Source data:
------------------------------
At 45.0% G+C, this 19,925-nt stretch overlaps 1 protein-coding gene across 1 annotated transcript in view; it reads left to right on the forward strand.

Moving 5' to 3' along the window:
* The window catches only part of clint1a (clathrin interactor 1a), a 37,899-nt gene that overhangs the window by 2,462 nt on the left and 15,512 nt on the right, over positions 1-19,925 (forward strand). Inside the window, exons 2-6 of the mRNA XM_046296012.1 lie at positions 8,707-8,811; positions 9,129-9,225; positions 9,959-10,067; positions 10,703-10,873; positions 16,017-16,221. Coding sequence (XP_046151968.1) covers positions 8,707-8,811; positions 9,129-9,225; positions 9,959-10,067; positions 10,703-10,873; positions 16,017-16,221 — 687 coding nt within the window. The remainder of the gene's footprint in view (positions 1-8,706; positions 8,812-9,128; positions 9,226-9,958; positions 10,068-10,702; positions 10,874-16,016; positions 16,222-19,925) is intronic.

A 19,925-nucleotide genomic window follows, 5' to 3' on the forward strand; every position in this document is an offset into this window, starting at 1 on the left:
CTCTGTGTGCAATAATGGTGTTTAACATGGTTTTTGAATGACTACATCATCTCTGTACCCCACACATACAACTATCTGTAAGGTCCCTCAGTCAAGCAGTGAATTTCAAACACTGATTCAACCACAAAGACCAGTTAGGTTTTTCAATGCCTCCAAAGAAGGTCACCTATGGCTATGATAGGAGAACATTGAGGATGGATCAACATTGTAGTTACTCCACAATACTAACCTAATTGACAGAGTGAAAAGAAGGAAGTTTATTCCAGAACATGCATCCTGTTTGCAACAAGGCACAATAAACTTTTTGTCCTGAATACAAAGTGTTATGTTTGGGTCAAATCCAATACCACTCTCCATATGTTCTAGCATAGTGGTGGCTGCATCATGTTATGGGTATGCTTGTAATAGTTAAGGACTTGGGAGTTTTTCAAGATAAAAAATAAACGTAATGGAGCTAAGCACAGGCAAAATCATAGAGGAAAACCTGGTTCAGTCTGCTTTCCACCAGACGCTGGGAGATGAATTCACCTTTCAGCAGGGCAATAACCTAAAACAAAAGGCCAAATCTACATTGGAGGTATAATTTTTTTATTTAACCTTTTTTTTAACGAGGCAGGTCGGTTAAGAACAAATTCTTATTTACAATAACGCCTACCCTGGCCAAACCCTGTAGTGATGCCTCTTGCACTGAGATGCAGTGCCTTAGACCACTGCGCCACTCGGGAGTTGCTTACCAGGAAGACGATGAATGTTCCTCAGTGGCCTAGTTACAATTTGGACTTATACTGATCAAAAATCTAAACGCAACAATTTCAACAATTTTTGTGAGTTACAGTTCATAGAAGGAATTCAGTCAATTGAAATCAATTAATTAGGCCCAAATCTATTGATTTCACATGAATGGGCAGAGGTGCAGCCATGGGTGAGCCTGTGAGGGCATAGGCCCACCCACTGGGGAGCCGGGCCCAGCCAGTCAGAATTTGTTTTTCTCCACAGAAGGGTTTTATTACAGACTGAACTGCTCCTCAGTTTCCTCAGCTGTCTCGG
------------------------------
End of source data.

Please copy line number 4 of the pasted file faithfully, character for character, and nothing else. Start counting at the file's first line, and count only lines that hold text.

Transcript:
A 19,925-nucleotide genomic window follows, 5' to 3' on the forward strand; every position in this document is an offset into this window, starting at 1 on the left: